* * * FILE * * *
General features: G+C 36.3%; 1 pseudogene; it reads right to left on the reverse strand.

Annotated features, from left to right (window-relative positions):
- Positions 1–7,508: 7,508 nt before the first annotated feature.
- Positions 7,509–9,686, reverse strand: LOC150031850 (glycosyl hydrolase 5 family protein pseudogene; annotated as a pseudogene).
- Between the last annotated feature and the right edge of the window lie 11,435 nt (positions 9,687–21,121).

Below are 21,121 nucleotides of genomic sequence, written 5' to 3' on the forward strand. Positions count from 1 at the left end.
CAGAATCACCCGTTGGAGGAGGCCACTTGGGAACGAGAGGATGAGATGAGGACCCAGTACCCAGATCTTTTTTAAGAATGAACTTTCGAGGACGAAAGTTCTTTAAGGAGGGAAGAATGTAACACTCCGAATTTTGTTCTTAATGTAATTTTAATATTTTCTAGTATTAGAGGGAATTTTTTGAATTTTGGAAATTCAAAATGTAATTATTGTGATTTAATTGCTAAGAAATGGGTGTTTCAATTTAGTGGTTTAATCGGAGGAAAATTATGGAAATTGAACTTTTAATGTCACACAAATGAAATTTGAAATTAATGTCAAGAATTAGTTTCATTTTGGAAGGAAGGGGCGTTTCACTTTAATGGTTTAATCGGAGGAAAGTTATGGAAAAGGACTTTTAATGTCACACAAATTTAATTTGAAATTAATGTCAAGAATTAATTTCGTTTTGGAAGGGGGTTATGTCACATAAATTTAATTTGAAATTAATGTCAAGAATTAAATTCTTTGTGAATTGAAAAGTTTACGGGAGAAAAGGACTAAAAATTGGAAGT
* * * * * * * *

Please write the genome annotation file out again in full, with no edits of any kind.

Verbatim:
General features: G+C 36.3%; 1 pseudogene; it reads right to left on the reverse strand.

Annotated features, from left to right (window-relative positions):
- Positions 1–7,508: 7,508 nt before the first annotated feature.
- Positions 7,509–9,686, reverse strand: LOC150031850 (glycosyl hydrolase 5 family protein pseudogene; annotated as a pseudogene).
- Between the last annotated feature and the right edge of the window lie 11,435 nt (positions 9,687–21,121).

Below are 21,121 nucleotides of genomic sequence, written 5' to 3' on the forward strand. Positions count from 1 at the left end.
CAGAATCACCCGTTGGAGGAGGCCACTTGGGAACGAGAGGATGAGATGAGGACCCAGTACCCAGATCTTTTTTAAGAATGAACTTTCGAGGACGAAAGTTCTTTAAGGAGGGAAGAATGTAACACTCCGAATTTTGTTCTTAATGTAATTTTAATATTTTCTAGTATTAGAGGGAATTTTTTGAATTTTGGAAATTCAAAATGTAATTATTGTGATTTAATTGCTAAGAAATGGGTGTTTCAATTTAGTGGTTTAATCGGAGGAAAATTATGGAAATTGAACTTTTAATGTCACACAAATGAAATTTGAAATTAATGTCAAGAATTAGTTTCATTTTGGAAGGAAGGGGCGTTTCACTTTAATGGTTTAATCGGAGGAAAGTTATGGAAAAGGACTTTTAATGTCACACAAATTTAATTTGAAATTAATGTCAAGAATTAATTTCGTTTTGGAAGGGGGTTATGTCACATAAATTTAATTTGAAATTAATGTCAAGAATTAAATTCTTTGTGAATTGAAAAGTTTACGGGAGAAAAGGACTAAAAATTGGAAGT